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Thread: To wash or not to wash.. That is the question

  1. #1
    Fabriclovr
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    Question To wash or not to wash.. That is the question

    This has been a life long question, to prewash your fabric or not to prewash. I prefer not to wash because after I do the quilting and finish the binding, I put the whole quilt in the wash with hot water and a cold rinse to get the 'crinkled, home feel' to the quilt. Yes, I understand that red does bleed and so do a lot of other colors, but if you choose your colors correctly, all should blend and you wont have any issues. Ok, stop screaming, I hear you.. white.. ok, I have never and I repeat, never had any issues. Besides, they make color catcher sheets and other nifty things these days to catch running dyes.

    So what is your take on this question, wash or don't wash?

  2. #2
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    I do not wash as well. My LQS owner does not wash hers - so I'm following her lead. There was a speaker at our Guild who said she wasn't a washer, but has switched to washing because of more fabrics bleeding now days. With the cost going up I would hope the bleeding would NOT be an issue. With that said, I have Shout Color Catchers in my cupboard that I always use after finishing a quilt - and have NOT had a problem.

    Drew

  3. #3
    Super Member Scissor Queen's Avatar
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    I don't wash, not reds or any other color.

  4. #4
    Senior Member Connie M.'s Avatar
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    I used to was everything when I sewed only garments, but since becoming a quilter, I do not wash my quilting fabric, and I have never had a problem, but I also use a couple of color catchers in the wash and have never used an obvious "bleeder" I like working with nice crisp unwashed fabric. It doesn't fray so much and just seems nicer to work with. I usually used w & n batting and I like the crinkle I get when washed. If I come upon a piece of fabric I want to use that I have washed, from my earlier days, I just starch the daylight out of it and press it well.

  5. #5
    Super Member Quiltngolfer's Avatar
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    I do both. If I have a fabric that I suspect will fade, I wash. For most fabrics, I don't wash. I also use color catchers with my finished quilts.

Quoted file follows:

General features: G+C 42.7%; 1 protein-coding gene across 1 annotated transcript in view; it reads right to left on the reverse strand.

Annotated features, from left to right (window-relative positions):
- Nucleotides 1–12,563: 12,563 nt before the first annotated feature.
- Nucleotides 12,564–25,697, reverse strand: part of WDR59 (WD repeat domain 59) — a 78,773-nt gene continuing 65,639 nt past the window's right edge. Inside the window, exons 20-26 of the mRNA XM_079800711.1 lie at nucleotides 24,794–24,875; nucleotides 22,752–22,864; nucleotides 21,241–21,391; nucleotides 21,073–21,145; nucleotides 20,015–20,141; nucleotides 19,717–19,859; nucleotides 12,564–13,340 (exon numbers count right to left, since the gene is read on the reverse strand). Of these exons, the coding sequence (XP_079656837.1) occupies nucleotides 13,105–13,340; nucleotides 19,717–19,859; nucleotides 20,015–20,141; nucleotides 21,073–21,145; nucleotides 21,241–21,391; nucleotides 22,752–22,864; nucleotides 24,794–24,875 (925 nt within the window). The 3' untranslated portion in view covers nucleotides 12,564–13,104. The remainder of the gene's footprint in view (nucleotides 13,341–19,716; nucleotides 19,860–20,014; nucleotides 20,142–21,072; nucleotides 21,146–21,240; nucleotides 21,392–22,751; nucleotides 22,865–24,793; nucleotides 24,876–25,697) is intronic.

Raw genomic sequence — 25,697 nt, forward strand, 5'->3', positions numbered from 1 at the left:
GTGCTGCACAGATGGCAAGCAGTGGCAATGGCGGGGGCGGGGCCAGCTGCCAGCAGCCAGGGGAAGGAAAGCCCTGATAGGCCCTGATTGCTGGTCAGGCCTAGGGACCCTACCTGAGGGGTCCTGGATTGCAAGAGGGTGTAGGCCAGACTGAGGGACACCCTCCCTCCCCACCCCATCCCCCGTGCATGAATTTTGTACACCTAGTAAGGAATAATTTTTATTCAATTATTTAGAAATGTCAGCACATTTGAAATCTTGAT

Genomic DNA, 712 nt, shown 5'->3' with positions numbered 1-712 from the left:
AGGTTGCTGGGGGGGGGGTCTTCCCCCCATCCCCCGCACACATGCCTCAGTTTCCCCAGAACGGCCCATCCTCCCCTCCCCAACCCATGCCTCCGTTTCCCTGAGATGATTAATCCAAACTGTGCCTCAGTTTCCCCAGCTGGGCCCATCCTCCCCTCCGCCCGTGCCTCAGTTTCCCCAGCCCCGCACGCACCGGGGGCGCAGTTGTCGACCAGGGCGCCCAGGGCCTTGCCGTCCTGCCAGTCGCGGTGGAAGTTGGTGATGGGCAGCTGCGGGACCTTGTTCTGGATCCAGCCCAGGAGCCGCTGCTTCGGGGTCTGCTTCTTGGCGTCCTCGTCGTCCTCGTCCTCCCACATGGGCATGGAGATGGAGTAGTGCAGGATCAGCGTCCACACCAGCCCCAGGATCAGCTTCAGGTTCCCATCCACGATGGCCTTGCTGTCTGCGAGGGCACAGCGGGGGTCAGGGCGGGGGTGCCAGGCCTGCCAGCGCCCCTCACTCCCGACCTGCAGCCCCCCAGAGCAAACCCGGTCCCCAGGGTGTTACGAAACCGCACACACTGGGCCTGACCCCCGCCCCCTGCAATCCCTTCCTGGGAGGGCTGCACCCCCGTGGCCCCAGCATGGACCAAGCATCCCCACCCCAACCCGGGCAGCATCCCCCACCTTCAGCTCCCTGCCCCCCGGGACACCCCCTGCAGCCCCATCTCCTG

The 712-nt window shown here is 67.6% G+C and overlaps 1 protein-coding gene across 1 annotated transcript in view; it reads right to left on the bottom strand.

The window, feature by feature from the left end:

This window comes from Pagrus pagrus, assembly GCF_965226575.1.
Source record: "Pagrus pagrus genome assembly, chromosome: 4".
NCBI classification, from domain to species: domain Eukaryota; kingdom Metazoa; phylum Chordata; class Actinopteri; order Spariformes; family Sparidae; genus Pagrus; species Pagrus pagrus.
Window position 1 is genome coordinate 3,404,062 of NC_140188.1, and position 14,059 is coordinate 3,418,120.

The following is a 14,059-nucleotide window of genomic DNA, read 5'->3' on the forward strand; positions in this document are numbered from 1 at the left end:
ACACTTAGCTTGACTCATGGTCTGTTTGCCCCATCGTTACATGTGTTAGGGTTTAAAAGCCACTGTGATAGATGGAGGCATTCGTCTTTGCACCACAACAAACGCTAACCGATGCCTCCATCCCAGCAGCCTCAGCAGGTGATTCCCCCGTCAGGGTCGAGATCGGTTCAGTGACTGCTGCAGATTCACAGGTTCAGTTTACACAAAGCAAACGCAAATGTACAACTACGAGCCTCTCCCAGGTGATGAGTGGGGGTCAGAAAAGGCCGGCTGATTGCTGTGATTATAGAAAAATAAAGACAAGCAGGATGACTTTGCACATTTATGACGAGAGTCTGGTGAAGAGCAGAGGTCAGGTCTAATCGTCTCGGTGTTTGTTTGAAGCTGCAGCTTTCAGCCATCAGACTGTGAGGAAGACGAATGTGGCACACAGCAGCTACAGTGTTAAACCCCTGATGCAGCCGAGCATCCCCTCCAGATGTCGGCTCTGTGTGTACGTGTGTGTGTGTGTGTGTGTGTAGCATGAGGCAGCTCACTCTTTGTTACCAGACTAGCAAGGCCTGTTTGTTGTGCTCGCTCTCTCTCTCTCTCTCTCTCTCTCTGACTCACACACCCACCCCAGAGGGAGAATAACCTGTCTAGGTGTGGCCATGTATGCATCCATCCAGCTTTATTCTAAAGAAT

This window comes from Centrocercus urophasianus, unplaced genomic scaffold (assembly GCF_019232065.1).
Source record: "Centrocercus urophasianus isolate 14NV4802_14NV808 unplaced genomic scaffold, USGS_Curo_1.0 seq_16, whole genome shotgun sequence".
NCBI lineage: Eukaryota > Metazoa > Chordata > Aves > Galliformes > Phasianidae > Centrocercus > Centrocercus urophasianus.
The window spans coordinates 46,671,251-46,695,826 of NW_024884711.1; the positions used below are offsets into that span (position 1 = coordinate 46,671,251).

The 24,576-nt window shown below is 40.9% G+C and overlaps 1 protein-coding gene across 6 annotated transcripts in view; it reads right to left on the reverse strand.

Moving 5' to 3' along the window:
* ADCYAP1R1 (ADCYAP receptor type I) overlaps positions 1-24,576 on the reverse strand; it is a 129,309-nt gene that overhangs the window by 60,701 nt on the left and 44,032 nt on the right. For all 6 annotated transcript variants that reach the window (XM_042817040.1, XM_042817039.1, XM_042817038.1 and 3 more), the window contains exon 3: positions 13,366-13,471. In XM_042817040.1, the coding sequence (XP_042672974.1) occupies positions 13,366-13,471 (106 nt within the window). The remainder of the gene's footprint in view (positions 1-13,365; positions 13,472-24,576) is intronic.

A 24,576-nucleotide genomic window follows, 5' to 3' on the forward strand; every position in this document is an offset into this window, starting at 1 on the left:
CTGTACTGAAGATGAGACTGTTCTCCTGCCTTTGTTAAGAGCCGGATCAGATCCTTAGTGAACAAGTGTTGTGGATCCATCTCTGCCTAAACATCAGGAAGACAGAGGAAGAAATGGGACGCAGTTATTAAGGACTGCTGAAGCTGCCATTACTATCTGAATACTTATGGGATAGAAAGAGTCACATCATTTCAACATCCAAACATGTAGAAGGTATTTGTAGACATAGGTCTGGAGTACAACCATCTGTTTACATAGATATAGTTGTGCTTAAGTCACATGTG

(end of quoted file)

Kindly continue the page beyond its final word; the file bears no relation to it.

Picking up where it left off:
6. #6
    Super Member JenniePenny's Avatar
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    You'll get hundreds of answers. Pro's and con's. This topic has even taken an ugly turn many times here. Best advice- do what you have always done- whichever camp you are from.
    "He who masters the grey everyday is a hero."
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  7. #7
    Member catlinye_maker's Avatar
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    I wash, always. Every time I have not washed, something has bled badly. Once a red applique rose bled into the white background of a piece I'd spent many many hours hand appliqueing. Thank god it washed out with several rinse and a handful of color catchers. Never again. Everything goes right from the shop bag into the laundry hamper, and if I am afraid it might still bleed (had one red that bled after several washings) it gets tested with white fabric.

  8. #8
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    I was a 'washer of all things fabric' but now I only was batiks and something that I'm worried about for some reason. With that being said, I end up washing almost everything since (until recently) 90% of my purchases were batik.

  9. #9
    Senior Member VickyS's Avatar
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    I wash almost everything, mostly because I hate the formaldehyde they use to keep the cotton from attracting bugs or wearing out in storage before it is sold. That said, if the pattern I am making has a lot of intricate pieces, I may skip the wash since the starch I use isn't as strong as that fabric finish they use on the new fabric.

    I like the crinkle effect as well, so I don't mind any shrinkage in the washing machine afterwards. All of my quilts are made to be washable and to wear well.

    Pretty much the wash/ not to wash question is a matter of preference.
    VickyS

  10. #10
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    I've never prewashed before but recently made a quilt that I wanted a smoother finish on (less puckering) so prewashed the fabric... Hated working with the washed fabric but loved the result. I will likely prewash again but it won't be my default choice.

  11. #11
    Super Member maryb119's Avatar
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    I wash everything before I sew it. I have been glad I did...several times!

  12. #12
    Fabriclovr